Here is the link to the full story.
Facebook’s thorny relationship with Europe and European lawmakers took another barb in the side yesterday as German’s Data Protection Commissioner issued a ruling that Facebook’s real-name policy violates a German Law.
The data protection body, called Unabhaengiges Landeszentrum fuer Datenschutz (ULD, which translates as the Office of the Data Protection Commissioner), said Facebook’s policy of mandating users of its social network use their real names, with no provision permitting “pseudonymous accounts”, violates the German Telemedia Act (TMG) — section 13, part 6 of which states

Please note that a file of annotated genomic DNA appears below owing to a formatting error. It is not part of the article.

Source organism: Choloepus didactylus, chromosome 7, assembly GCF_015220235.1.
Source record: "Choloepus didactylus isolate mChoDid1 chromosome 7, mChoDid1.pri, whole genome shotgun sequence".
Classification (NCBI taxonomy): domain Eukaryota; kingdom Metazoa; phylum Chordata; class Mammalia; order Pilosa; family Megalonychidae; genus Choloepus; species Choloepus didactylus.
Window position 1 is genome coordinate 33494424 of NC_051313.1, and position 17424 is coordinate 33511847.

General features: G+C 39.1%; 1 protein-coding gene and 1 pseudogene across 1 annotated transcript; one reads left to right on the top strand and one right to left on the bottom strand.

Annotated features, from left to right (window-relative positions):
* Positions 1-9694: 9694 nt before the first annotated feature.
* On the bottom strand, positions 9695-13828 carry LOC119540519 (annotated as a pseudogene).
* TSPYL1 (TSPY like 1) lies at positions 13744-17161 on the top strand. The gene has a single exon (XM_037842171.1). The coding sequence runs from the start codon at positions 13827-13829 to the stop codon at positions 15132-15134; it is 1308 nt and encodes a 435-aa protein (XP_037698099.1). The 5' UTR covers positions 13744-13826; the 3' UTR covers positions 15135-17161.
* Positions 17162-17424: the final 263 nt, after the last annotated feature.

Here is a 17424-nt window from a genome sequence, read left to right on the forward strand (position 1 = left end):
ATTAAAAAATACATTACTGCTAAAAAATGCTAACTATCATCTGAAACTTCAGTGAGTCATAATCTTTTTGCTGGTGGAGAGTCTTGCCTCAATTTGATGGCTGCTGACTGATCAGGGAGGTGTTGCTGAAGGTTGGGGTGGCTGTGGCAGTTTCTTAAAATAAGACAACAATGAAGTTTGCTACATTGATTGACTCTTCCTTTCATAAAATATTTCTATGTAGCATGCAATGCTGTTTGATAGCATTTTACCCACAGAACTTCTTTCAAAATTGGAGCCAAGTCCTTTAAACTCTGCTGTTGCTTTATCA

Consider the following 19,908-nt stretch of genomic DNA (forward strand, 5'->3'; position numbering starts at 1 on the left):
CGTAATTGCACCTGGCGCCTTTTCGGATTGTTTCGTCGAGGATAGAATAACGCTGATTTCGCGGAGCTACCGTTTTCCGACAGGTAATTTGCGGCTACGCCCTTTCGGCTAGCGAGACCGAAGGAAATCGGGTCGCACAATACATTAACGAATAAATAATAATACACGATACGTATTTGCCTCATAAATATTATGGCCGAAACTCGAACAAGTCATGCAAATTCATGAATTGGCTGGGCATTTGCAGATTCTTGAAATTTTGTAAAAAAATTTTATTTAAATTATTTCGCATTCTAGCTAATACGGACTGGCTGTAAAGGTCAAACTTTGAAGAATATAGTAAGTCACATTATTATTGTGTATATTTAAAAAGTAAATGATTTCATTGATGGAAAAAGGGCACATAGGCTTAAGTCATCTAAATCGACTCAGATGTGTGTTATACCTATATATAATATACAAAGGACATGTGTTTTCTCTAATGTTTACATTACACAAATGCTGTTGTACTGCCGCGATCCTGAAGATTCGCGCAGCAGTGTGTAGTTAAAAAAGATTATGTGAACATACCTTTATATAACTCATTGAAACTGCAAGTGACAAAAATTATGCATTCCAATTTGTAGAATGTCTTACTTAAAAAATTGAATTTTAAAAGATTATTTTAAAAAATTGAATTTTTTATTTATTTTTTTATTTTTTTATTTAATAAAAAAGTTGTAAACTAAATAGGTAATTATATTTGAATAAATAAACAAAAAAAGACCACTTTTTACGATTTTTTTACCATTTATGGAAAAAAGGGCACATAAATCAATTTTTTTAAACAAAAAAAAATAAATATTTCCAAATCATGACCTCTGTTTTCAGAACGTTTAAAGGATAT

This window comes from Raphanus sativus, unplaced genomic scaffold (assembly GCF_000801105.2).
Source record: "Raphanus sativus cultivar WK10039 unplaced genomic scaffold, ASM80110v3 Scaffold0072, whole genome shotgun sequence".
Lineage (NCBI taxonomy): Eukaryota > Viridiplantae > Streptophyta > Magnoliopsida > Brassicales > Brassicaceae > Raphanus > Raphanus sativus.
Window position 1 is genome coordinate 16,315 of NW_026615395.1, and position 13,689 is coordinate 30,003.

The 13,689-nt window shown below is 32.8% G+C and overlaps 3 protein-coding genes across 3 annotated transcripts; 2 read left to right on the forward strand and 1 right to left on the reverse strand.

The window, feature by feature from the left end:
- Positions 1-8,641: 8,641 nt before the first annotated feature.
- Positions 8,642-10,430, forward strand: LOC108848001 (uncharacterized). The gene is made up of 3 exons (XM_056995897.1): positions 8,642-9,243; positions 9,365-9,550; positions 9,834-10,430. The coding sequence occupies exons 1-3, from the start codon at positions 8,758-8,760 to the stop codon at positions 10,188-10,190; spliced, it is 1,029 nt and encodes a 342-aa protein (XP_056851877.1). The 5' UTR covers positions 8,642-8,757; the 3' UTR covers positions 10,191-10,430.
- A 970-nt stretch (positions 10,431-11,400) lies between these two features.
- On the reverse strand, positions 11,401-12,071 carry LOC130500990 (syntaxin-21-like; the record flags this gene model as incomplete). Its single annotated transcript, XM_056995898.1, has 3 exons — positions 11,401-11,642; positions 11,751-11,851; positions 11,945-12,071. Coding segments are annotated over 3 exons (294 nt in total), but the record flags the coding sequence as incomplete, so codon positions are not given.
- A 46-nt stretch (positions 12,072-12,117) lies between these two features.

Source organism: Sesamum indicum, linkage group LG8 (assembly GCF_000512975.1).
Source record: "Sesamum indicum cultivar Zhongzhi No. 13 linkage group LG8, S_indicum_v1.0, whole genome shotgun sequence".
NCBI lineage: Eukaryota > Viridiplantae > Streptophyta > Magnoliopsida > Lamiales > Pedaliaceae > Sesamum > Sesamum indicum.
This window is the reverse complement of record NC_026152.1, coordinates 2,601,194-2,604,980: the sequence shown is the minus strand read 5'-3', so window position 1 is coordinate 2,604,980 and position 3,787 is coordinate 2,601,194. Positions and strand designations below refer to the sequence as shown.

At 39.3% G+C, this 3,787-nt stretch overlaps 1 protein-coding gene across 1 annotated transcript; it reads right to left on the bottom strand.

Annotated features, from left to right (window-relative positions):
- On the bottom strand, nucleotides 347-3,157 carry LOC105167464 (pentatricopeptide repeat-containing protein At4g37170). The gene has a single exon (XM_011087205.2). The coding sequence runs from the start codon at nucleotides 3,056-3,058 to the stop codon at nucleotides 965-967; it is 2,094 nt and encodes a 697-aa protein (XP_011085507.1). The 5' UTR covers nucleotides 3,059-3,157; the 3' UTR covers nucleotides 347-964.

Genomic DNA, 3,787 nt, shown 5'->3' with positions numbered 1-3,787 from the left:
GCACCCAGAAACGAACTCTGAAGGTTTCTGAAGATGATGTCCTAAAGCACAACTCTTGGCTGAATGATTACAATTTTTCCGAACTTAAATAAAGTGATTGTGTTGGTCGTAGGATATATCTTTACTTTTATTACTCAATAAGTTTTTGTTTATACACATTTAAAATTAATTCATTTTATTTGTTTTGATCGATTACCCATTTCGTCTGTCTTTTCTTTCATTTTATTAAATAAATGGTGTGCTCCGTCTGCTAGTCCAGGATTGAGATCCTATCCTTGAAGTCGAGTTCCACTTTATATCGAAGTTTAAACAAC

The service provider must enable the use of telemedia and payment for them to occur anonymously or via a pseudonym where this is technically possible and reasonable. The recipient of the service is to be informed about this possibility
The clause exists to protect Europeans’ “fundamental rights and in particular the fundamental right to freedom of expression on the Internet”, says the ULD, which also notes that the TMG is in line with wider European law. (Something Facebook has fallen afoul of before — or at least had to take steps to adjust its modus operandi, by turning off facial recognition in the EU this fall to help it through a privacy review conducted by Ireland’s Data Protection Commissioner.)